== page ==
Obviously I'm assuming you don't have any medium- or high-interest debt or you would already have paid it off. The only tax-advantaged accounts you mention are IRAs. What about a 401(k) or similar, or a health savings account? Does your employer offer such plans? Sometimes they offer free money (match). The contribution limits on IRAs alone often don't ...


2

Simple mathsy answer: You say you’re past half way to the lifetime allowance which is £1055K – let’s assume that means you’ve got £550K, and you make 12% a year – not bad! Years = LOG(lifetimeAllowance/currentValue, 1 + yearlyIncreasePercentage/100) = LOG(1055000/550000, 1.12) = 5.74 years until you pass £1055000 without contributing a penny. If you ...


2

From what I understand those 2 are separate funds that just happen to track the same equity. Both the total shares available for both as well as total AUM(assets under management) are different. Keeping that in mind you can see why shares of each have different pricing as they represent different notional ownership of the net asset value (NAV) of each ETF. ...


2

TLDNR links. Here is how the orders work: The purpose of a Stop order is to buy or sell at the market if the trigger price is hit or penetrated. There's no guarantee of a specific execution price - it may execute significantly away from the stop price. A Sell Stop order is always placed below the current market price and is typically used to limit a ...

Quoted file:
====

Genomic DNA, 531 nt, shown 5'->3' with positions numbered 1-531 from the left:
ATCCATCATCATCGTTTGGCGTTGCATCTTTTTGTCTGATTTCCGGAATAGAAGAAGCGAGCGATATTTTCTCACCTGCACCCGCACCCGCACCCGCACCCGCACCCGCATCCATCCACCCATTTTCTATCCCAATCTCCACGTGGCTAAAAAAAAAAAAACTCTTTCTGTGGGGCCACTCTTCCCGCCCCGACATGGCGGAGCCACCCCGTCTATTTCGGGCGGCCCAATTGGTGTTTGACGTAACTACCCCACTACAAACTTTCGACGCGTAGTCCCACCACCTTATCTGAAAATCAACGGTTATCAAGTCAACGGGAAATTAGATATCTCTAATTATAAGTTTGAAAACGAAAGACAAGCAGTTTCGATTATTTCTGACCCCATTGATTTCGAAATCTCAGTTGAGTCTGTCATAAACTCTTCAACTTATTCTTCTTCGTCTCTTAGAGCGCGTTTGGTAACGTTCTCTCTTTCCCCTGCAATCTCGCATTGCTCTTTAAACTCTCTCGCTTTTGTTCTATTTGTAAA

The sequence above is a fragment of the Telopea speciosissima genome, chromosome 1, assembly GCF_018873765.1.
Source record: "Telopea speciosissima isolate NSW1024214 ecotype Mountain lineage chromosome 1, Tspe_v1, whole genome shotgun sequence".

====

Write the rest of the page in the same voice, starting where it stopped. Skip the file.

2

Bonds are usefull because you get more income than for shorter instruments and have a guaranteed repayment. You know how they say to keep 5 years reserve upon retirement so you do not have to sell stocks during a market crash? Bonds can be staggered to give you yearly payback (just buy bonds with 1,2,3,4,5 years expiration) and give a better return than ...


2

Putting funds into a 2025 target date fund (TDF) is certainly better than leaving it in your bank account, so moving it there today wouldn't be silly at all. However, since you'd be using a taxable account, there are probably better products designed specifically for taxable accounts than TDFs. But again, something is better nothing, so don't spend too much ...


2

Your super fund should be able to provide the mix of investments and their weightings for the investment option you have chosen. It should be readily available on their website but may be hard to find depending on the fund. If you can't find this information you should call your fund and ask where to find it or for a copy to be sent to you. Here is an ...


2

Quite simply, any marketable item (including a company or share of stock in a company) is worth only what people are willing to pay for it. That's why there is a stock market. Literally every trade made is because there is a seller with an "ask" price, i.e. "I want to sell my share of XYZ for $100", and someone is willing to buy that share for that amount. ...


1

The way to reduce diversifiable risk is to, well, diversify. So intuitively, ETF3 would reduce that risk since it's more diversified than ETF2, which has holdings in the same sector. The way to measure that is to look at the correlation of returns between the pairs of funds (there are online tools that will do this for you). Note that the ratios you ...